Mark J. Terrill, File, Associated Press
WASHINGTON — The mysterious caller claimed to be from Microsoft and offered step-by-step instructions to repair damage from a software virus. The electric power companies weren't falling for it.
The caller, who was never traced or identified, helpfully instructed the companies to enable specific features in their computers that actually would have created a trapdoor in their networks. That vulnerability would have allowed hackers to shut down a plant and thrown thousands of customers into the dark.
The power employees hung up on the caller and ignored the advice.
The incident from February, documented by one of the government's emergency cyber-response teams, shows the persistent threat of electronic attacks and intrusions that could disrupt the country's most critical industries.
The House this week will consider legislation to better defend these and other corporate networks from foreign governments, cybercriminals and terrorist groups. But deep divisions over how best to handle the growing problem mean that solutions are a long way off.
Chief among the disputes is the role of the government in protecting the private sector.
The U.S. Chamber of Commerce and other business groups oppose requiring cybersecurity standards. Rules imposed by Washington would increase their costs without reducing their risks, they say.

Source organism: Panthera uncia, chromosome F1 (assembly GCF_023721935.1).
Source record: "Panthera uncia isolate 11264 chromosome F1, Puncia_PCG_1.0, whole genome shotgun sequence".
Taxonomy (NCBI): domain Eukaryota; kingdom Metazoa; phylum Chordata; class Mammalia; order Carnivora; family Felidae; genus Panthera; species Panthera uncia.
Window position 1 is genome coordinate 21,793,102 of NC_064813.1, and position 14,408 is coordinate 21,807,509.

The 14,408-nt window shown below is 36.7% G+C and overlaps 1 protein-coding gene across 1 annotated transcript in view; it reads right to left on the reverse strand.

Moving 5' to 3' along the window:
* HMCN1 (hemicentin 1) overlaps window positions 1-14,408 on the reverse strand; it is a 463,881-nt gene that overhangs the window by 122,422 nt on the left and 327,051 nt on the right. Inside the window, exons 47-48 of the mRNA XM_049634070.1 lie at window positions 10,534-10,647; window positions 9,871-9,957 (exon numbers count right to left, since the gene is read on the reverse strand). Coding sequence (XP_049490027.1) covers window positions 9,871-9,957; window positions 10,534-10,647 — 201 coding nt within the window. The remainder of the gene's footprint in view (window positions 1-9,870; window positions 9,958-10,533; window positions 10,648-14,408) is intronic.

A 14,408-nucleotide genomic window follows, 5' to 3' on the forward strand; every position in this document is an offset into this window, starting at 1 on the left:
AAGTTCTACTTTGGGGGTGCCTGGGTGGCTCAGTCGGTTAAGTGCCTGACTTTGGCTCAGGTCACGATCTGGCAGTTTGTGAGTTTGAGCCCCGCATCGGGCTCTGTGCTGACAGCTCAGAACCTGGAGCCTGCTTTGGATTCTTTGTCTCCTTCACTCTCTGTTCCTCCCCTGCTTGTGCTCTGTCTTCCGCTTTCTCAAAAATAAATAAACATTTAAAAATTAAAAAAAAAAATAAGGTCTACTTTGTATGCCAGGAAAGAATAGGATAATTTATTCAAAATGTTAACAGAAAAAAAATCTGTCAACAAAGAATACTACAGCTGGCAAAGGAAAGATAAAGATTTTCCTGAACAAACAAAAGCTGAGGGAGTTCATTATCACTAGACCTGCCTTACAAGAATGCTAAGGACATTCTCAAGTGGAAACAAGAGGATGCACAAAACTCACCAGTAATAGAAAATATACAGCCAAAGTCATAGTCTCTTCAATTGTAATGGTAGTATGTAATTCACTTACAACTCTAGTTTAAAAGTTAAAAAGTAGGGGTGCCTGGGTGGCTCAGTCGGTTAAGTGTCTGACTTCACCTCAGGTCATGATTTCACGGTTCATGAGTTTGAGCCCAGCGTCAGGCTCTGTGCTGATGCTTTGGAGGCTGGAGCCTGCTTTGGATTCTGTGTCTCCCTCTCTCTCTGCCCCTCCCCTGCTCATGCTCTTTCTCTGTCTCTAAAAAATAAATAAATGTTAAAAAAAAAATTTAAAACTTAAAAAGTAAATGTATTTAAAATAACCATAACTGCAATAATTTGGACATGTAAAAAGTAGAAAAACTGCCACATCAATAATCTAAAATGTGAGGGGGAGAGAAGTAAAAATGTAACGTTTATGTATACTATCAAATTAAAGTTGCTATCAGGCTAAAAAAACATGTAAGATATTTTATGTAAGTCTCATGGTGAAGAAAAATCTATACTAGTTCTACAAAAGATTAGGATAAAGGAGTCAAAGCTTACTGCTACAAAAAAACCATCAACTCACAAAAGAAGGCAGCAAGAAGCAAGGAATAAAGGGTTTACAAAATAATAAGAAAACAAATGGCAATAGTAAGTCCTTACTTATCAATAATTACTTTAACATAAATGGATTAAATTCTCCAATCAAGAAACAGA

Obama administration officials and security experts say companies that operate power plants, communication systems, chemical facilities and more should have to meet performance standards to prove they can withstand attacks or recover quickly from them.
The rift echoes the heated debate in Washington over the scope of government and whether new regulations hamper private businesses.
Homeland Security Secretary Janet Napolitano said Friday that without standards for critical industries, there will be gaps that U.S. adversaries can exploit. "That system, which is mostly in private hands, needs to all come up to a certain baseline level," she said.
The proposed formation of a system that allows U.S. intelligence agencies and the private sector to share information about hackers and the techniques they use to control the inner workings of corporate networks also is contentious.
Civil libertarians and privacy advocates worry that a bill written by the Republican chairman and top Democrat on the House intelligence committee would create a backdoor surveillance system by giving the secretive National Security Agency access to private sector data.
The agency, based at Fort Meade, Md., is in charge of gathering electronic intelligence from foreign governments but is barred from spying on Americans. Army Gen. Keith Alexander, the NSA's director, also heads the Pentagon's Cyber Command, which protects military networks.
"The question is whether this is a cybersecurity bill or an intelligence bill," said Leslie Harris, president of the nonprofit Center for Democracy and Technology. "There is just a fundamental debate over what role the National Security Agency should have in protecting civilian networks."
Intelligence agencies say the bill grants no new power to the NSA or the Defense Department to direct any public or private cybersecurity programs. But committee leaders said they are open to making changes to ease the privacy concerns as long as the alterations don't undermine the goals of the bill.
Businesses including Facebook and the Edison Electric Institute support the bill because it leaves it to individual companies and industries to decide how best to prevent attacks.
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